Library Reform Group

February 17, 2008

Library Patrons and Staff Recommend PPL Fund-Raising Strategies

Filed under: Fundraising — Patricia @ 3:05 pm

Members of all of the PPL Friends groups, as well as the Library Staff Union and contributors to this blog, have made a number of very useful suggestions for improving PPL’s fund-raising track record. The suggestions made by the Library staff, the Friends groups, and other patrons have been presented to the Library Partnership Advisory Committee in a formal report.

Here are some of the report’s highlights:

  • Stop passing the buck to the public. The responsibility for fundraising is in the hands of the Library Administration. It seems as if the spiral is downward: “We have no money and we have no future plans because we have no money. . .” This seems like more of the same. The library doesn’t know what it can afford to fund so it can’t raise money because it’s cut down on services, which means that fewer people want to donate money.
  • Help establish a friends group at each of the branch libraries to help with some of the small costs associated with the running of the particular library and to help others when needed.
  • Organize events that will involve large numbers of people and provide the Library with good publicity. The Providence Preservation Society holds both an annual reception, with tickets at $75/$100, and a house tour, at $25, so that there were events that could attract a wide income range. 
  • Put the change boxes back by the checkout counter. When patrons pay a fine, they are likely to drop change and even bills into the box. This will add up.
  • Any PPL administrator earning more than $75,000 takes a 10% pay cut—and apply the savings to library services.
  • Establish an annual spring or fall festival with all of the libraries involved.
  • Organize a series along the lines of AS220s’s “Speak-Out” forums. There are lots of authors who might participate, and the forums could be held at the various branches as well as at Central.
  • Have a televised auction.

To read all of the suggestions made, consult the full report.


1 Comment »

  1. 1.
    The Providence Public Library had had an excellent record of cooperation with the City until the City began to cut back and asked the Library to fund a greater portion of the operations funding than ever required previously. Historically City taxpayers had supported only about two thirds of the expense of operations. Providence Public Library’s self funding of the remaining significant portion of operational expenses was a boon to the taxpayers. (Normally cities fully support public library operations.) In addition, PPL was continually recognized by the American Library Association as one of the finest systems in the country.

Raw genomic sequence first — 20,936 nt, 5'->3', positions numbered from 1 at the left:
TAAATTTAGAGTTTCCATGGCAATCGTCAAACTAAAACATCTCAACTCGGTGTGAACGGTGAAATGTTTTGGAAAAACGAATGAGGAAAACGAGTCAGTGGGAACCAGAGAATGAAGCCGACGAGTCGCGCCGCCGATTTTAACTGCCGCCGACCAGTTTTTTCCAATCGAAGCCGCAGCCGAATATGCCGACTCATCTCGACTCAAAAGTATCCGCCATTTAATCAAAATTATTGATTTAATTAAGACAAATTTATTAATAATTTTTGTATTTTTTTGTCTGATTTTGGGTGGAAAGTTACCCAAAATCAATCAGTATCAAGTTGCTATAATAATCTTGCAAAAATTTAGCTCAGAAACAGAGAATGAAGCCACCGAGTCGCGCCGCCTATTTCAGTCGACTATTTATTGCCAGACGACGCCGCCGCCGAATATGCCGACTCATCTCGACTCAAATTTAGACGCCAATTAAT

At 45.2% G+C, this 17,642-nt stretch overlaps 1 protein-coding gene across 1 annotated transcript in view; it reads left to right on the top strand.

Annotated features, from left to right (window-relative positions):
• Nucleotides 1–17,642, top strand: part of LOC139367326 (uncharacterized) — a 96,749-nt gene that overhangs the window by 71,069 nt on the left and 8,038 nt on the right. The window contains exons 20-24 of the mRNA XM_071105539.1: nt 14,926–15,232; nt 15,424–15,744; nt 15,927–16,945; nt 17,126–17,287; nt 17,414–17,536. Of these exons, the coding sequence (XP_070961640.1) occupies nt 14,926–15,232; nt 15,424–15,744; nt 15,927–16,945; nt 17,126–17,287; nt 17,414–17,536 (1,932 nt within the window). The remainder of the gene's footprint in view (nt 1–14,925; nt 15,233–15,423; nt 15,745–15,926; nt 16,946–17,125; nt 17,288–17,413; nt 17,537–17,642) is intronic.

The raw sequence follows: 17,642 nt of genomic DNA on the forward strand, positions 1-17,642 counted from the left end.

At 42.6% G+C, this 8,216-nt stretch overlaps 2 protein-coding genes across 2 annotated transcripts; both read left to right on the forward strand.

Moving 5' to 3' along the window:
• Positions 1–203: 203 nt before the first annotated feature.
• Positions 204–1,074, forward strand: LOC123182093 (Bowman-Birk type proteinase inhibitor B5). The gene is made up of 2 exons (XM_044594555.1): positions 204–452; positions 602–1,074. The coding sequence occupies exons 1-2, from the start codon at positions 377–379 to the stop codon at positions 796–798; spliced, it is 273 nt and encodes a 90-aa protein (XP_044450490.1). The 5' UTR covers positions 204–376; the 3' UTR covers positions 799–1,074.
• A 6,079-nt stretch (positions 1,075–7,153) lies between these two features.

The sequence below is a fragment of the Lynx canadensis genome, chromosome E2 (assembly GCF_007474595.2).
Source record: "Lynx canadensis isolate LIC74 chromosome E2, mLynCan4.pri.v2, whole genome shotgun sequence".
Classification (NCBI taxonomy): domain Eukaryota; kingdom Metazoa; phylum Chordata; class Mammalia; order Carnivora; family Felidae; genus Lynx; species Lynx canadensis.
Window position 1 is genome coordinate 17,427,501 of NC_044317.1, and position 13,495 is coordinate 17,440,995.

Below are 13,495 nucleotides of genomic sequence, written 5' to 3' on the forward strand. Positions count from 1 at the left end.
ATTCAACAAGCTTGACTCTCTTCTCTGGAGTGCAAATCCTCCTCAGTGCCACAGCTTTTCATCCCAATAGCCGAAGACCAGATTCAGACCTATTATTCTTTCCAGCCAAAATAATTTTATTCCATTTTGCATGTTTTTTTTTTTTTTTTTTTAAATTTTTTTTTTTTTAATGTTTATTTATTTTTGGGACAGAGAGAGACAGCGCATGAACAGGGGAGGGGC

Now it is difficult to do fundraising because services have had curtailments and threatened curtailments because of the City has not continued to fund their normal portion of operating expenses. Providence’s excellent library system is struggling and will suffer and struggle more without a restoration of support from the City similar to that of some ten years ago when there was an excellent City/Library cooperative working relationship. Fundraising will also suffer until there is an about face on the part of the City and a restoration of the mutual funding sharing along with the kind of cooperation that existed before the city cut back on its normal financial contributions. No fundraising efforts will work until people’s trust in the basic cooperative City/Library funding is restored. The City has increasingly wanted the Library to support a bigger portion of the expenses. The time has come for the City to publically admit their past errors and embark on a working relationship with the Library that will restore public confidence by restoring cut-backs in library services.
    The situation will only deteriorate if funding is not adequately restored by the City. Cooperation is urgently needed for service and public confidence. Public confidence is a necessity for fundraising.
    Comment by George Westerlund — February 21, 2008 @ 9:04 pm

    Comment by George Westerlund — February 22, 2008 @ 2:37 am | Reply

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